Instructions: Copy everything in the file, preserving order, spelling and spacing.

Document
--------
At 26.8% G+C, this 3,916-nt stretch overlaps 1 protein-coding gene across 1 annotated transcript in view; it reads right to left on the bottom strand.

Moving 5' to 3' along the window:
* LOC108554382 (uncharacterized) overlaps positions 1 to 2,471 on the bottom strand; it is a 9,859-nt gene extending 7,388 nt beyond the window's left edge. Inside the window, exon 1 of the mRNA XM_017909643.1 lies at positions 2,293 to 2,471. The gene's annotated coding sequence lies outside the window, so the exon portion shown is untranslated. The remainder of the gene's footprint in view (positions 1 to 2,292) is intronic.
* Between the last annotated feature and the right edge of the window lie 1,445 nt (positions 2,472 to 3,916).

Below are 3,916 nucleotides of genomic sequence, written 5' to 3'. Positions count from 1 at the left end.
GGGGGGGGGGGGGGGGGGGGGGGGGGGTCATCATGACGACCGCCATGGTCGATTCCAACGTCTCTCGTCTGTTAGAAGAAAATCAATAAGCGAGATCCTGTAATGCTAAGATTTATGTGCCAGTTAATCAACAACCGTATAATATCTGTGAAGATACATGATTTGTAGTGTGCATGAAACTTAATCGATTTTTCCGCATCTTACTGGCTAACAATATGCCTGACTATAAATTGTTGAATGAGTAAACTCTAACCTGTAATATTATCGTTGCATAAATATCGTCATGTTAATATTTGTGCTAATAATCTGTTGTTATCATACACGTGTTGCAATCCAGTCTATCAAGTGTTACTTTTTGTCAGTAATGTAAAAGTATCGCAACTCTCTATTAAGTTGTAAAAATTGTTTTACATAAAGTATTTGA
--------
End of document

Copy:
At 26.8% G+C, this 3,916-nt stretch overlaps 1 protein-coding gene across 1 annotated transcript in view; it reads right to left on the bottom strand.

Moving 5' to 3' along the window:
* LOC108554382 (uncharacterized) overlaps positions 1 to 2,471 on the bottom strand; it is a 9,859-nt gene extending 7,388 nt beyond the window's left edge. Inside the window, exon 1 of the mRNA XM_017909643.1 lies at positions 2,293 to 2,471. The gene's annotated coding sequence lies outside the window, so the exon portion shown is untranslated. The remainder of the gene's footprint in view (positions 1 to 2,292) is intronic.
* Between the last annotated feature and the right edge of the window lie 1,445 nt (positions 2,472 to 3,916).

Below are 3,916 nucleotides of genomic sequence, written 5' to 3'. Positions count from 1 at the left end.
GGGGGGGGGGGGGGGGGGGGGGGGGGGTCATCATGACGACCGCCATGGTCGATTCCAACGTCTCTCGTCTGTTAGAAGAAAATCAATAAGCGAGATCCTGTAATGCTAAGATTTATGTGCCAGTTAATCAACAACCGTATAATATCTGTGAAGATACATGATTTGTAGTGTGCATGAAACTTAATCGATTTTTCCGCATCTTACTGGCTAACAATATGCCTGACTATAAATTGTTGAATGAGTAAACTCTAACCTGTAATATTATCGTTGCATAAATATCGTCATGTTAATATTTGTGCTAATAATCTGTTGTTATCATACACGTGTTGCAATCCAGTCTATCAAGTGTTACTTTTTGTCAGTAATGTAAAAGTATCGCAACTCTCTATTAAGTTGTAAAAATTGTTTTACATAAAGTATTTGA